As violence breaks out at the funeral of assassinated top intelligence chief Wissam al-Hassan, Beirut journalist Dalila Mahdawi reports on why protesters are calling for the PM’s resignation.
Mourners had gathered in Beirut’s central Martyrs’ Square district [photo below] when hundreds of protestors broke away and attempted to storm the offices of Lebanese Prime Minister Najib Mikati at the Grand Serail.
Soldiers fired bullets into the air and used tear gas in an effort to disperse the mob.
Security personnel quickly established a security cordon around the building as opposition leader and former prime minister Saad Hariri pleaded for calm, saying: “We are not advocates of violence and I call on all supporters to leave the streets immediately.”
Gerenal Wissam al-Hassan, who headed the controversial intelligence branch of the internal security forces, was killed along with seven others in a massive car bomb on Friday. He was a strong opponent of the Syrian government and was known for his close ties to the former Prime Minister Rafik Hariri, who was assassinated in 2005, and Hariri’s Future Movement party.
His death on Friday, which occurred as many parents were collecting their children from school, has largely been blamed on Syria. Damascus has rejected involvement, calling Hassan’s killing a “cowardly” act.
Prime Minister Najib Mikati, who many politicians are demanding resign over the killing, arrived to the funeral to a chorus of angry boos from the crowd of around 3,000 people.
Many protestors waved flags in Arabic, English and French calling for Mikati to step down. One read: “Get the Syrian out of the Serail [government],” in reference to what many Lebanese see as Mikati’s close links to the Syrian regime.
The clashes appeared to have been contained before long, but there are reports that violence has spread across Lebanon, with protestors burning tyres and shooting guns in Tripoli and other areas of Beirut.
Dubbed by one local newspaper as “the man who knew too much,” Hassan had been an investigator with the Special Tribunal for Lebanon, the international court tasked with prosecuting Hariri’s assassins and which last year indicted four men with ties to Hezbollah and the Syrian government.
Earlier this summer, he had uncovered a plot by former information minister Michel Samaha to commit terrorist attacks against high-profile Lebanese figures.
“He was privy to a lot of highly confidential information that was dangerous to many people, so he had to be eliminated,” said Karim Makdessi, an associate professor of politics at the American University of Beirut.
He was targeted as he passed through a side street off Sassine Square, a busy area in Beirut’s Christian neighborhood of Achrafieh.
“We came today out of recognition for a man who died trying to protect all of the Lebanese people,” said Adil, 64. “We are embedded in a regional conflict in which the Lebanese people have no control over their destiny. It is the duty of all patriots to join hands and unite to prevent a civil war.”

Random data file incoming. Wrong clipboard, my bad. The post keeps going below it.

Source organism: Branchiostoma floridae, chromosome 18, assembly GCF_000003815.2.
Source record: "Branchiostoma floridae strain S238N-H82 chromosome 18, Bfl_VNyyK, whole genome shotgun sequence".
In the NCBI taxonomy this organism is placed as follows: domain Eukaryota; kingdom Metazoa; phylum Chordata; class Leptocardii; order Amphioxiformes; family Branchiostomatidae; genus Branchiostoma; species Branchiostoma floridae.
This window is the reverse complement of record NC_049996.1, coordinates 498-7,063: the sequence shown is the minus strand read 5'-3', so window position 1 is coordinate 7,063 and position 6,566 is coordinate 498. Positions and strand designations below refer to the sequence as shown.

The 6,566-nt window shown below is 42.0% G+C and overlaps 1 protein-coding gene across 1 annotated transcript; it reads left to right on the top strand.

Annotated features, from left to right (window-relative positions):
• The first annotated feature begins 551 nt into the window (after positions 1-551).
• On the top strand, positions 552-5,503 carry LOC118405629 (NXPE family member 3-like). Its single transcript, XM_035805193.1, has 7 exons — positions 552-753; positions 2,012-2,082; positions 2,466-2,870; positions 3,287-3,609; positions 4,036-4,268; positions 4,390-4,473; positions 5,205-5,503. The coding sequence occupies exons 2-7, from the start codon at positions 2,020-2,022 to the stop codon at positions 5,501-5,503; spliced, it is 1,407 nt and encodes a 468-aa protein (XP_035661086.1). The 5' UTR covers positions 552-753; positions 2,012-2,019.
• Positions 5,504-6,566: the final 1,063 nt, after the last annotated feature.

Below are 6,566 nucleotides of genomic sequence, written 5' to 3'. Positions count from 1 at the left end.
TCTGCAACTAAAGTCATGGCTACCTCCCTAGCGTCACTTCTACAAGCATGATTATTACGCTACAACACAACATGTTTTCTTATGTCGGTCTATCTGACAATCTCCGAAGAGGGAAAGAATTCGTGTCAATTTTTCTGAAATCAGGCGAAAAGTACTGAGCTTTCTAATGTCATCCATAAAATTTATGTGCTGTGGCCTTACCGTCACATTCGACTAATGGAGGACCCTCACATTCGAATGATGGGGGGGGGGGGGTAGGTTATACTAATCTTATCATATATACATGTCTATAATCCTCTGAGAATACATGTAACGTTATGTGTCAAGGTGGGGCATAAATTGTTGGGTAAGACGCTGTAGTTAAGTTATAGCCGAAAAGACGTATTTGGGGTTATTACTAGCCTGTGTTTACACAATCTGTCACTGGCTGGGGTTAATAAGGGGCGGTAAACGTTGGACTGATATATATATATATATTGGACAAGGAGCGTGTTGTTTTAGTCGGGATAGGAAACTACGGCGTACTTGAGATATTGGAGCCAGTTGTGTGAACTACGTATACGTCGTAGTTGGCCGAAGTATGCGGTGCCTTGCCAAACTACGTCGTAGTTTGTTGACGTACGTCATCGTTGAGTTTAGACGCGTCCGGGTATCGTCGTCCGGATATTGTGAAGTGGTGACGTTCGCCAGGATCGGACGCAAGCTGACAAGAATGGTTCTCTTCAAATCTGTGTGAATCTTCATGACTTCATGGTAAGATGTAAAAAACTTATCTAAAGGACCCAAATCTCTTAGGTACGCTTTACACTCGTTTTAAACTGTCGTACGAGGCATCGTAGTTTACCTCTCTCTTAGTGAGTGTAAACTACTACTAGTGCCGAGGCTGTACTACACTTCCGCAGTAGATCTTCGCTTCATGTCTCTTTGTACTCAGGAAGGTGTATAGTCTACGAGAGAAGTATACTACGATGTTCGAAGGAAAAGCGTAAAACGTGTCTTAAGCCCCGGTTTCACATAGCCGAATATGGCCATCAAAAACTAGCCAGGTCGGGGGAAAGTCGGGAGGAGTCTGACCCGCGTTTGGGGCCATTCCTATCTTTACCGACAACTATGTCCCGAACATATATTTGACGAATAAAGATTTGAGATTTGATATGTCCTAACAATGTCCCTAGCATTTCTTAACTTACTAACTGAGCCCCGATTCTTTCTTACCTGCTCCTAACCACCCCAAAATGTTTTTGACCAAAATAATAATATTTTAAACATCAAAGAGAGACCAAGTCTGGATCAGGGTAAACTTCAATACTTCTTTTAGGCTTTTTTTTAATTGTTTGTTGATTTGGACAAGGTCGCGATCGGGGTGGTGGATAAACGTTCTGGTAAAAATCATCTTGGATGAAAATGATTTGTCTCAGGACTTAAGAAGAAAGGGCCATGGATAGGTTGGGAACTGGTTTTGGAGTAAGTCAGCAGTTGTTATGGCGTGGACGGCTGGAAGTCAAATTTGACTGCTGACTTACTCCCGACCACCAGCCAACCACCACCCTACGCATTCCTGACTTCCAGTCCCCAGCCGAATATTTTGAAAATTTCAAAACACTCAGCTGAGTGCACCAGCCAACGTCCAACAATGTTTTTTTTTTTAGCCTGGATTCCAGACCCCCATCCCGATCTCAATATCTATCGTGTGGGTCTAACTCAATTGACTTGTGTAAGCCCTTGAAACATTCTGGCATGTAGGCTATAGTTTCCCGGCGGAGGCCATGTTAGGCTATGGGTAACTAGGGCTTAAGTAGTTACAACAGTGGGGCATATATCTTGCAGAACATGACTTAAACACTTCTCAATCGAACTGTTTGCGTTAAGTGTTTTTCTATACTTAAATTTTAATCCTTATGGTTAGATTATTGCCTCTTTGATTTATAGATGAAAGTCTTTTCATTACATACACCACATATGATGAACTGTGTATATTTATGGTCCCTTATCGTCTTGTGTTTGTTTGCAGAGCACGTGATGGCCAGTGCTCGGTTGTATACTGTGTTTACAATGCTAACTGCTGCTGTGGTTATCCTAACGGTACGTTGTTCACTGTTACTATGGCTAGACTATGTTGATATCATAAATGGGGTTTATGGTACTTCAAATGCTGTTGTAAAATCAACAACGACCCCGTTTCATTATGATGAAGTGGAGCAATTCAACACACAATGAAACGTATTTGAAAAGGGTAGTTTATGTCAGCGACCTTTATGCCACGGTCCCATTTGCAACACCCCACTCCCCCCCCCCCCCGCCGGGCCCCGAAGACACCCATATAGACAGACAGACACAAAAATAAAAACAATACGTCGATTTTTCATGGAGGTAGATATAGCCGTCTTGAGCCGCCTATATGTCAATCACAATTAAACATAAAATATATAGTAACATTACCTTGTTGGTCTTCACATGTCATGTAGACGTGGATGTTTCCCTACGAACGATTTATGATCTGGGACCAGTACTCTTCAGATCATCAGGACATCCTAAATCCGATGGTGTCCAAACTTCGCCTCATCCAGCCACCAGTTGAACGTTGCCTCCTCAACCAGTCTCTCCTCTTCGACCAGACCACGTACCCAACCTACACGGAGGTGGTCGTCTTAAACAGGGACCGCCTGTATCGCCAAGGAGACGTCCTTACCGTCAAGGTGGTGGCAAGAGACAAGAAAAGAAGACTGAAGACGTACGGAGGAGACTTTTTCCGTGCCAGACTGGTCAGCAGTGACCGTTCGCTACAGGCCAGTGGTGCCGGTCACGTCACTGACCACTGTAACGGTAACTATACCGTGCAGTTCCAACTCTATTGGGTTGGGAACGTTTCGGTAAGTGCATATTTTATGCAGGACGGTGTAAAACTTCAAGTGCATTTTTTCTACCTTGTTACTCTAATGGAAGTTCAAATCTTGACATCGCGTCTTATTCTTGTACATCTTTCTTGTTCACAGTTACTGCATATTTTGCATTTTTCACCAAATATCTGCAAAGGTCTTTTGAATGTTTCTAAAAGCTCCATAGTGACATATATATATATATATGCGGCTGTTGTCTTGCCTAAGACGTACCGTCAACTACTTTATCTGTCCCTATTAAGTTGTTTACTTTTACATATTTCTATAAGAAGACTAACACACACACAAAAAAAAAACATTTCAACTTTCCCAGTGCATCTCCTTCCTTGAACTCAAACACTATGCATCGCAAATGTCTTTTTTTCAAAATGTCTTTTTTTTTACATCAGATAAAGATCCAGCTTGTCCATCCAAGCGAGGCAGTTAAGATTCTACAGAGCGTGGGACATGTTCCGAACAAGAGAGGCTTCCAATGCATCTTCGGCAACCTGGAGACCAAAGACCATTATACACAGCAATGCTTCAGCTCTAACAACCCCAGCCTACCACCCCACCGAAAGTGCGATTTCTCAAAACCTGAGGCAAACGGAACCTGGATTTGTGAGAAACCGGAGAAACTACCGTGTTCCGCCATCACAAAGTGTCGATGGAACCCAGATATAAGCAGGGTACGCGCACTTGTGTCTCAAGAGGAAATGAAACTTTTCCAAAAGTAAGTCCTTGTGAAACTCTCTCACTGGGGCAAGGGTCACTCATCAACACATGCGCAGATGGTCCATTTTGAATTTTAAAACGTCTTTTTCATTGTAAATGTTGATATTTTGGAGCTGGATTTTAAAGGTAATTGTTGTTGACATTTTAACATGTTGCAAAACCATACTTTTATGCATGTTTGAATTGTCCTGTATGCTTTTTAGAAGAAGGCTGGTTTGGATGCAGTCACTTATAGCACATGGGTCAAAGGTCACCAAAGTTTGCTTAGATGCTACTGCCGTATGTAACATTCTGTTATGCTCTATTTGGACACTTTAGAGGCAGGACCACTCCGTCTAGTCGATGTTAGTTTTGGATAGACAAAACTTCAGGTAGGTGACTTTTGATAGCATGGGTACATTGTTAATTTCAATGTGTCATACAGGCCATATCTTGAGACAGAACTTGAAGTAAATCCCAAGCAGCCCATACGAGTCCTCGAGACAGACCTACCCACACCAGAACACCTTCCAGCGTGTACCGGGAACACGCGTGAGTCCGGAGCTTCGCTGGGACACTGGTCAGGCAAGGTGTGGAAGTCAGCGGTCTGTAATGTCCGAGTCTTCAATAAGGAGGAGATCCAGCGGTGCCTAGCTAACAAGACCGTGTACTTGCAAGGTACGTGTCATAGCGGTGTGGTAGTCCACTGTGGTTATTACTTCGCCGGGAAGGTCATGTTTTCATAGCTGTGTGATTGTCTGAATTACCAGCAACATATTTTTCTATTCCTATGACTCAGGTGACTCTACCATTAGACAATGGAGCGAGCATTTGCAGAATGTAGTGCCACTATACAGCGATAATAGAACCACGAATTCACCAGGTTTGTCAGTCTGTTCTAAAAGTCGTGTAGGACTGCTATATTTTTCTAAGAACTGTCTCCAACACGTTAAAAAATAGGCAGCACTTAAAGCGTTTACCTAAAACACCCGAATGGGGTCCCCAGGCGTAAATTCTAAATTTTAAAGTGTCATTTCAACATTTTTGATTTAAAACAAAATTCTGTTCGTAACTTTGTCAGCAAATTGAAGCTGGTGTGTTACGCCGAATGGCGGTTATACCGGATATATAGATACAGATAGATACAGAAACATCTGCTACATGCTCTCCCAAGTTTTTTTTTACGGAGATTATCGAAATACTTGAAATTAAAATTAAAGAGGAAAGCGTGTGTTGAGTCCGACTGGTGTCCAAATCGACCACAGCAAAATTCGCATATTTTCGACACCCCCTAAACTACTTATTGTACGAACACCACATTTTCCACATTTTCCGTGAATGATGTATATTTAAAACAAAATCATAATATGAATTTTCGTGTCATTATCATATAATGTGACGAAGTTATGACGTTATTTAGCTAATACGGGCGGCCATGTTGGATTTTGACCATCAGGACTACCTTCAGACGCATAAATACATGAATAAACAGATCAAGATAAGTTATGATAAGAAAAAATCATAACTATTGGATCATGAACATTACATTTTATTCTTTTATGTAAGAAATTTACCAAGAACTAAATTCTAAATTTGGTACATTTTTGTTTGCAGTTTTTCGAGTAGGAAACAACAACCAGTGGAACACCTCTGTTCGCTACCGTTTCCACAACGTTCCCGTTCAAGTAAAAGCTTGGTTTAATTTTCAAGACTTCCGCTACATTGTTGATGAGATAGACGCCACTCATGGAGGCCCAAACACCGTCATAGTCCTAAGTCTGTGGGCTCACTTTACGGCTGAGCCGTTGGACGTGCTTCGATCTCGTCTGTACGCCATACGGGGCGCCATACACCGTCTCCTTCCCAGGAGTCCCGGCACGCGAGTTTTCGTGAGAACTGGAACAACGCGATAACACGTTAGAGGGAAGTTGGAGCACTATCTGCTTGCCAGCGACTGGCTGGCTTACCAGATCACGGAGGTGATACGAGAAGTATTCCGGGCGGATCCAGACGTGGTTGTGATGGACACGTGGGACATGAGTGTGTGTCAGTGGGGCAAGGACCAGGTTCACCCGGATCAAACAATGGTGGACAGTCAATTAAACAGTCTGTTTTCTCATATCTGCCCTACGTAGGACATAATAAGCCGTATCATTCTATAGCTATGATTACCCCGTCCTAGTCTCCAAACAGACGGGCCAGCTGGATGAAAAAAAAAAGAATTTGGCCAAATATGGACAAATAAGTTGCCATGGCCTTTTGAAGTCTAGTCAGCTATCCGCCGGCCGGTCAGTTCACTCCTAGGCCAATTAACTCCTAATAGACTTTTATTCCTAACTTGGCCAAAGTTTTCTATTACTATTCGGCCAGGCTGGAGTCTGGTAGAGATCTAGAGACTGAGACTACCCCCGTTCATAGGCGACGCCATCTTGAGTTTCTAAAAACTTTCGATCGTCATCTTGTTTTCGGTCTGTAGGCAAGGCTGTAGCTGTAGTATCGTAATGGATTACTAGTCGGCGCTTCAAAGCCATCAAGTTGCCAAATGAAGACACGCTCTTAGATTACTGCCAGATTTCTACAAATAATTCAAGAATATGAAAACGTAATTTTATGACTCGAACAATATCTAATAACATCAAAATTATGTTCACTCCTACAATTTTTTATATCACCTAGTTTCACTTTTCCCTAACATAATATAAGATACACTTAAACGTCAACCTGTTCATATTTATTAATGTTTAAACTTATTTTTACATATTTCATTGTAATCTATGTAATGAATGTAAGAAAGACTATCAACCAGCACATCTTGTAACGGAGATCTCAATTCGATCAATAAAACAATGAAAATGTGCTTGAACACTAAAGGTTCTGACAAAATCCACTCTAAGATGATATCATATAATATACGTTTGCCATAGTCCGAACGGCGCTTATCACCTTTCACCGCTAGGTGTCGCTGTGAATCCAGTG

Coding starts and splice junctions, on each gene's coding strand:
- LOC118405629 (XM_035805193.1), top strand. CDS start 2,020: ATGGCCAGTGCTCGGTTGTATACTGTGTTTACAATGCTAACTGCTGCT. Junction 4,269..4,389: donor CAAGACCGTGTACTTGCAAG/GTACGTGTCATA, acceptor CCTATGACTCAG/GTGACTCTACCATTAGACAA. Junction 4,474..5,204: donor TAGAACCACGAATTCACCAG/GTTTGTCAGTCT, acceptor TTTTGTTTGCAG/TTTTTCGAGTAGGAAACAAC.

Mikati is part of the dominant March 8 coalition, formed of Hezbollah and its Christian and Muslim allies and backed by Syria and Iran. He tendered his resignation on Saturday but President Michel Sleiman rejected the move, saying his departure would lead the country into further crisis.
Professor Makdessi said that the opposition March 14 bloc would now try to cash in on popular anger at Hassan’s assassination in order to reassert their weakened position in government.
March 14, a coalition of pro-Western Christian and Muslim parties led by the Future Movement, has played a muted role in Lebanese politics in recent years.
“Now is the time for mourning and for coming together to create a proper national security and political agenda for the whole country. It is not the time to point fingers or to assert parochial, sectarian agendas,” said Professor Makdissi.
But many see Hassan’s assassination as the beginning of a renewed campaign against anti-Syrian figures. Between 2005 and 2008, there were 11 assassinations or attempted assassinations in Lebanon. All of the targets were politicians or journalists vocally opposed to the Syrian regime of Bashar al-Assad.
“I don’t feel safe at all now,” said Zeina, 30. “There are only going to be more political assassinations and all of us ordinary Lebanese are going to stuck in the middle of it all again.”
Simon Haddad, a Lebanese political analyst, said that while a number of other senior Lebanese officials were now possible assassination targets, it was more likely that the diplomatic repercussions of Hassan’s death would play out in Syria.
“His killing will have more implications for the Syrian crisis more than on Lebanon,” he said. “The Arab countries will start seriously to support the rebels with weapons.”
Dalila Mahdawi is a British journalist based in Beirut.